a chilling robotic finger Made with a solution composed of collagen and human dermal fibroblast cells, it was created by scientists at the University of Tokyo, with the aim of manufacturing more realistic prostheses in the future.
Not only is the coat water-repellent, but scientists say it can also heal itself and even retain moisture.
“We are surprised by how well the skin tissue conforms to the robot’s surface,” said Shoji Takeuchi, a professor at the University of Tokyo and lead author of a study. new item published in the magazine Matterin a statement. “But this work is only the first step toward creating robots covered in living skin.”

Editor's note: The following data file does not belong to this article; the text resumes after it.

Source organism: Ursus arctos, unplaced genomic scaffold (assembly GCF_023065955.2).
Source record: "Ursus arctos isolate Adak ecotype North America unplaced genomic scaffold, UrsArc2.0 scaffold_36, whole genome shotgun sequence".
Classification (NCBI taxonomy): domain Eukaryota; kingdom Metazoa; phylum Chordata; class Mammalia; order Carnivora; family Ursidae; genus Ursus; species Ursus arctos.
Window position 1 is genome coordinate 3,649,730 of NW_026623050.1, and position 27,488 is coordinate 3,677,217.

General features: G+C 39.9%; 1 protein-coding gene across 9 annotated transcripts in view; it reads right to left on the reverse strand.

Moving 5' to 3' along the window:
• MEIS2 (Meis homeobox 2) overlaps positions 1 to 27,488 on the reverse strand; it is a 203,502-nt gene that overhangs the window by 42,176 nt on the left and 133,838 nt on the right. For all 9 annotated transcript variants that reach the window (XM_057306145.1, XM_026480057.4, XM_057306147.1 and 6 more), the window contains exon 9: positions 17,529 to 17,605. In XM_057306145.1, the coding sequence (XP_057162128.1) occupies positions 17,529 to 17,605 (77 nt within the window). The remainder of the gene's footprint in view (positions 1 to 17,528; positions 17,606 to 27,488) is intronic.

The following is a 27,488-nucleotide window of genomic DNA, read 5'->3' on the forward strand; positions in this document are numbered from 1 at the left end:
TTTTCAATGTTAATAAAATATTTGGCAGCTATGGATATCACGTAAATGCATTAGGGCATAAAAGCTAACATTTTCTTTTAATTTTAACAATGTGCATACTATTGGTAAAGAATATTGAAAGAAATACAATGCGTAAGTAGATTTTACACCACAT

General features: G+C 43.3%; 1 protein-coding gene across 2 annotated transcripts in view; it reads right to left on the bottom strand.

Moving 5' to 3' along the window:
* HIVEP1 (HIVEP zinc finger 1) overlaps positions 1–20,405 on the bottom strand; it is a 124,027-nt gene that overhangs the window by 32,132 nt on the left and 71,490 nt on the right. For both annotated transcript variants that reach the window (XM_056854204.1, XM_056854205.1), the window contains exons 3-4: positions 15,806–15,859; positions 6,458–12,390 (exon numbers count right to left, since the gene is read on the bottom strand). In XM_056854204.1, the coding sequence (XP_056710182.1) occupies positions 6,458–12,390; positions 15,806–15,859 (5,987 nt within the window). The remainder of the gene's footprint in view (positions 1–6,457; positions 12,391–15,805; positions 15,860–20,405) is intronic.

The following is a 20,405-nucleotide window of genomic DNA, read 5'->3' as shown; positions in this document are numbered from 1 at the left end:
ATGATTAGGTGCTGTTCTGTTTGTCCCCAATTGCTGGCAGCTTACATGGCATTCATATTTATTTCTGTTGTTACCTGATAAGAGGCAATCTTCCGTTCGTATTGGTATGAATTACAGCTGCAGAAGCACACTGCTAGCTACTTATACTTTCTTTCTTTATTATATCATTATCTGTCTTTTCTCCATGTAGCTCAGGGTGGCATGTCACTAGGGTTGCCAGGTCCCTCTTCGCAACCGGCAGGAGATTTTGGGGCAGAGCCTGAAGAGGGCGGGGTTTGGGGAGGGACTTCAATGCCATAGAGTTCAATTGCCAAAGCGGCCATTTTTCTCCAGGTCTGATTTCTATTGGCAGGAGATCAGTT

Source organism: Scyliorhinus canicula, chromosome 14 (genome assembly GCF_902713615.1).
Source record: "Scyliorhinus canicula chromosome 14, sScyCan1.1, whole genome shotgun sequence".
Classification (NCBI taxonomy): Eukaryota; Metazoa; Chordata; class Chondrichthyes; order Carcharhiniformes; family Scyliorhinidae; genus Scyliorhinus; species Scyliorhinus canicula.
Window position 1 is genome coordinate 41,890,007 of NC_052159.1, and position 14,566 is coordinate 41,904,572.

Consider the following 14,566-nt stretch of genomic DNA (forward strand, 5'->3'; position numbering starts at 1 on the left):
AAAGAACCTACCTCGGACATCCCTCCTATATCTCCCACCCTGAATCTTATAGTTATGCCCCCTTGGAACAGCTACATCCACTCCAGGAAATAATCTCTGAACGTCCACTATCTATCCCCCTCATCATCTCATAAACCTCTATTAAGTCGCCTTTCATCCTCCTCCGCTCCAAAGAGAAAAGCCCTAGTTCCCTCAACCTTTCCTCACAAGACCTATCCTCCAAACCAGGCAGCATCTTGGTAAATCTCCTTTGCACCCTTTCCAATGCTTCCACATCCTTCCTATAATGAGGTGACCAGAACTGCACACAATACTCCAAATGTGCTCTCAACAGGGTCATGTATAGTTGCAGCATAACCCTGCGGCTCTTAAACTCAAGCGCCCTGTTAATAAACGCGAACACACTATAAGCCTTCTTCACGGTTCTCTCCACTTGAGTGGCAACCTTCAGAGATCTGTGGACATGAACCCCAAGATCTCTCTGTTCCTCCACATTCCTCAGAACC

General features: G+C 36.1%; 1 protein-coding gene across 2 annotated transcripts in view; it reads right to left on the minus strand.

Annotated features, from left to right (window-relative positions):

When the robotic device was later tested, it was found that the skin was strong and elastic enough to bend and stretch along with the finger, without breaking. Furthermore, when the skin was cut and then covered with a collagen bandage, that bandage proceeded to gradually transform into the surrounding skin, thus healing the wound.
“The finger looks slightly ‘sweaty’ straight from the cultural milieu,” first author Shoji Takeuchi, also a professor at the University of Tokyo, said in the statement. “Since the finger is powered by an electric motor, it’s also interesting to hear the clicking sounds of the motor in harmony with a finger that looks like a real one.”
“I believe that living skin is the ultimate solution to give robots the look and feel of living creatures, as it is the exact same material that covers animal bodies,” Takeuchi concluded.